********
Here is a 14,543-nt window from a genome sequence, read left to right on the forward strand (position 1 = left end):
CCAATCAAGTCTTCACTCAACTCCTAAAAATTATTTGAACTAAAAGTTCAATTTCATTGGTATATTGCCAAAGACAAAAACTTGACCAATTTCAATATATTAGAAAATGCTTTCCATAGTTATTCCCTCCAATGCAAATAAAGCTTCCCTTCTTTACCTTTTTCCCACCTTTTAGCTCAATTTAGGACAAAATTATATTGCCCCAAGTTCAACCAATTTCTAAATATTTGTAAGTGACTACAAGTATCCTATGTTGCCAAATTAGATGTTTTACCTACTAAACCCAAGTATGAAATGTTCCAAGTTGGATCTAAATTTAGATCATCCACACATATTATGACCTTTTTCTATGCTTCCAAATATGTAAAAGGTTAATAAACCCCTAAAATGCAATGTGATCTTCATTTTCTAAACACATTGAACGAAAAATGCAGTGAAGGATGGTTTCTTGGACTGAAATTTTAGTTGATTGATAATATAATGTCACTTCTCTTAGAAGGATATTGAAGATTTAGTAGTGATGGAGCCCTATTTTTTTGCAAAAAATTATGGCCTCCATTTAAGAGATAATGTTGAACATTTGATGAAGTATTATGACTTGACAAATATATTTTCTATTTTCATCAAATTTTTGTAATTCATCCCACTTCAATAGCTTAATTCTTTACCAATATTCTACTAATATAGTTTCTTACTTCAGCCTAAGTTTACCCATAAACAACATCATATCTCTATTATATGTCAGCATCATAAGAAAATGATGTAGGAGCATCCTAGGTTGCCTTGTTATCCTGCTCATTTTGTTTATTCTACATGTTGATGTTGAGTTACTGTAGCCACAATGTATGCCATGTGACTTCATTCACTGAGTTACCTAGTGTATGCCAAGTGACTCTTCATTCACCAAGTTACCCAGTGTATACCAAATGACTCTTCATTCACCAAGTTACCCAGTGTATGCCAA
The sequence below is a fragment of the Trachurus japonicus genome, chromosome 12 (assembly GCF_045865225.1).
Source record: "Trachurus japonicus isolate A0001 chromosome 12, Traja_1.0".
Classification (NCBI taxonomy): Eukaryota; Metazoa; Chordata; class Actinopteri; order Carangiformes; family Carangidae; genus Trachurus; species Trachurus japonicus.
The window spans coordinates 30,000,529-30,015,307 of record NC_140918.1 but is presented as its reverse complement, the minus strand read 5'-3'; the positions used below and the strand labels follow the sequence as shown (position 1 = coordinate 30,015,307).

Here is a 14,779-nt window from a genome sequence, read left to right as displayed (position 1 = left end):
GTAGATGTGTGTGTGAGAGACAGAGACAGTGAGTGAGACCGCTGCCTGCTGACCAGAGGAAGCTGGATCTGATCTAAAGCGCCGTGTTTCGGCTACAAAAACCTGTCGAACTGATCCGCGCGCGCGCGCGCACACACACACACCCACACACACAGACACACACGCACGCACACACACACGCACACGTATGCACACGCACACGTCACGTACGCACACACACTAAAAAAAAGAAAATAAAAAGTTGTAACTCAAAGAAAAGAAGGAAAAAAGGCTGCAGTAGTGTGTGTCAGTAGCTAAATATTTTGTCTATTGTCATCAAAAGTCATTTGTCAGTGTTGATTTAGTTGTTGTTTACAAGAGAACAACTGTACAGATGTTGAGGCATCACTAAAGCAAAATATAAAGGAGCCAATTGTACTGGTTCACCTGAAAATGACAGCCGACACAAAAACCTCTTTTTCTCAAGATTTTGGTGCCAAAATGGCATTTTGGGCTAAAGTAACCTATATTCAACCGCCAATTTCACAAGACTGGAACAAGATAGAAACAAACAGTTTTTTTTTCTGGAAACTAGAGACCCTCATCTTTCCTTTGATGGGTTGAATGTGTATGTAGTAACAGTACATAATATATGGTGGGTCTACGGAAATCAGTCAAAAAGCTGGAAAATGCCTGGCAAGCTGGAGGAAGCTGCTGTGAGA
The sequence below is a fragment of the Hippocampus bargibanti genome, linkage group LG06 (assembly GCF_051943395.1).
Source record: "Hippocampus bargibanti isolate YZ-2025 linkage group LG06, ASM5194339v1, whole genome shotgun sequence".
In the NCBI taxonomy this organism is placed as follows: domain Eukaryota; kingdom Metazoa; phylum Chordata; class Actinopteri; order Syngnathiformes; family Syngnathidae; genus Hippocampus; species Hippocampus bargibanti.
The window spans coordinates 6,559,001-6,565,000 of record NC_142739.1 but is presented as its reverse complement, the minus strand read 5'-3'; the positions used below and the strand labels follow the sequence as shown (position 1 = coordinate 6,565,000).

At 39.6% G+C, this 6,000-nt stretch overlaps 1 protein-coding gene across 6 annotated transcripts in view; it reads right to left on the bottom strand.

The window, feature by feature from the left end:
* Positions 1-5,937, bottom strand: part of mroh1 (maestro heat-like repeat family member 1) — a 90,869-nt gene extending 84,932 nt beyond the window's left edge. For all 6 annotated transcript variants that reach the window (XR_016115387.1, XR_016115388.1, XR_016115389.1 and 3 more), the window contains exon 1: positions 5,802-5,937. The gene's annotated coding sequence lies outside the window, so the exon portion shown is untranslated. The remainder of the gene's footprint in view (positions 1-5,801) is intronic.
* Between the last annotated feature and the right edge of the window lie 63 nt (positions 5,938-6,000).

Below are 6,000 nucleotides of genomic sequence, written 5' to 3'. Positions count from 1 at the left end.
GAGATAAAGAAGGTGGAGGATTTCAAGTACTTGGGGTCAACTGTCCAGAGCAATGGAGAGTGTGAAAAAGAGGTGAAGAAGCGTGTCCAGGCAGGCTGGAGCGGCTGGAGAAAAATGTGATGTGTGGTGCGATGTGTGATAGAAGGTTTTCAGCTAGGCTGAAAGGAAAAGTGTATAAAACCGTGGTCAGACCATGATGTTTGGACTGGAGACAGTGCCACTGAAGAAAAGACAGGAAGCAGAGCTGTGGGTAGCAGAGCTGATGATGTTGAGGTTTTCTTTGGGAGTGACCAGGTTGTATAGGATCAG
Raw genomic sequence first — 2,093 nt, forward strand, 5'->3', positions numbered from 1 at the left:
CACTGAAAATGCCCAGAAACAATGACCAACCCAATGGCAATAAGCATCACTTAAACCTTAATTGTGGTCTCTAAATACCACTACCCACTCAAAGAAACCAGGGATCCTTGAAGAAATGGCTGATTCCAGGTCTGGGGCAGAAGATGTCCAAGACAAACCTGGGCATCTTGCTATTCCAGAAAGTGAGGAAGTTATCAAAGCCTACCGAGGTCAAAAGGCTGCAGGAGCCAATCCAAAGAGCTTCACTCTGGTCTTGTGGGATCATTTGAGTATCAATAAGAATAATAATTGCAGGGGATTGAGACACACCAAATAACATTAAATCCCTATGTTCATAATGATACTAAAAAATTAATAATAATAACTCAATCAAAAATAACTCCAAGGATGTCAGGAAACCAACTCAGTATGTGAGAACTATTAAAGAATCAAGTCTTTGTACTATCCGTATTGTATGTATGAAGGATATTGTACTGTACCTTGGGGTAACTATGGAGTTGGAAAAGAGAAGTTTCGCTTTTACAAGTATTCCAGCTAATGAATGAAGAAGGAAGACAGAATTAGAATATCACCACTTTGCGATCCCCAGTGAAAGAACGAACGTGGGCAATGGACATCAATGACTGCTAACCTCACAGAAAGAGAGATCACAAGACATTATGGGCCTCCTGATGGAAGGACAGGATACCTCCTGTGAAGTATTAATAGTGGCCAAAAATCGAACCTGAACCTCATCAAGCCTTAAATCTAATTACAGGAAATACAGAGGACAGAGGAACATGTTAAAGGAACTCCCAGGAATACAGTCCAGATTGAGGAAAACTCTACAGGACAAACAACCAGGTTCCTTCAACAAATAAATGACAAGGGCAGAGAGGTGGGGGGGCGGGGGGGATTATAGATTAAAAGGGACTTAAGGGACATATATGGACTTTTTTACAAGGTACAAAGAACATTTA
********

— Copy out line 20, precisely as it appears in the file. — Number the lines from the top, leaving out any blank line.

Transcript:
CACTGAAAATGCCCAGAAACAATGACCAACCCAATGGCAATAAGCATCACTTAAACCTTAATTGTGGTCTCTAAATACCACTACCCACTCAAAGAAACCAGGGATCCTTGAAGAAATGGCTGATTCCAGGTCTGGGGCAGAAGATGTCCAAGACAAACCTGGGCATCTTGCTATTCCAGAAAGTGAGGAAGTTATCAAAGCCTACCGAGGTCAAAAGGCTGCAGGAGCCAATCCAAAGAGCTTCACTCTGGTCTTGTGGGATCATTTGAGTATCAATAAGAATAATAATTGCAGGGGATTGAGACACACCAAATAACATTAAATCCCTATGTTCATAATGATACTAAAAAATTAATAATAATAACTCAATCAAAAATAACTCCAAGGATGTCAGGAAACCAACTCAGTATGTGAGAACTATTAAAGAATCAAGTCTTTGTACTATCCGTATTGTATGTATGAAGGATATTGTACTGTACCTTGGGGTAACTATGGAGTTGGAAAAGAGAAGTTTCGCTTTTACAAGTATTCCAGCTAATGAATGAAGAAGGAAGACAGAATTAGAATATCACCACTTTGCGATCCCCAGTGAAAGAACGAACGTGGGCAATGGACATCAATGACTGCTAACCTCACAGAAAGAGAGATCACAAGACATTATGGGCCTCCTGATGGAAGGACAGGATACCTCCTGTGAAGTATTAATAGTGGCCAAAAATCGAACCTGAACCTCATCAAGCCTTAAATCTAATTACAGGAAATACAGAGGACAGAGGAACATGTTAAAGGAACTCCCAGGAATACAGTCCAGATTGAGGAAAACTCTACAGGACAAACAACCAGGTTCCTTCAACAAATAAATGACAAGGGCAGAGAGGTGGGGGGGCGGGGGGGATTATAGATTAAAAGGGACTTAAGGGACATATATGGACTTTTTTACAAGGTACAAAGAACATTTA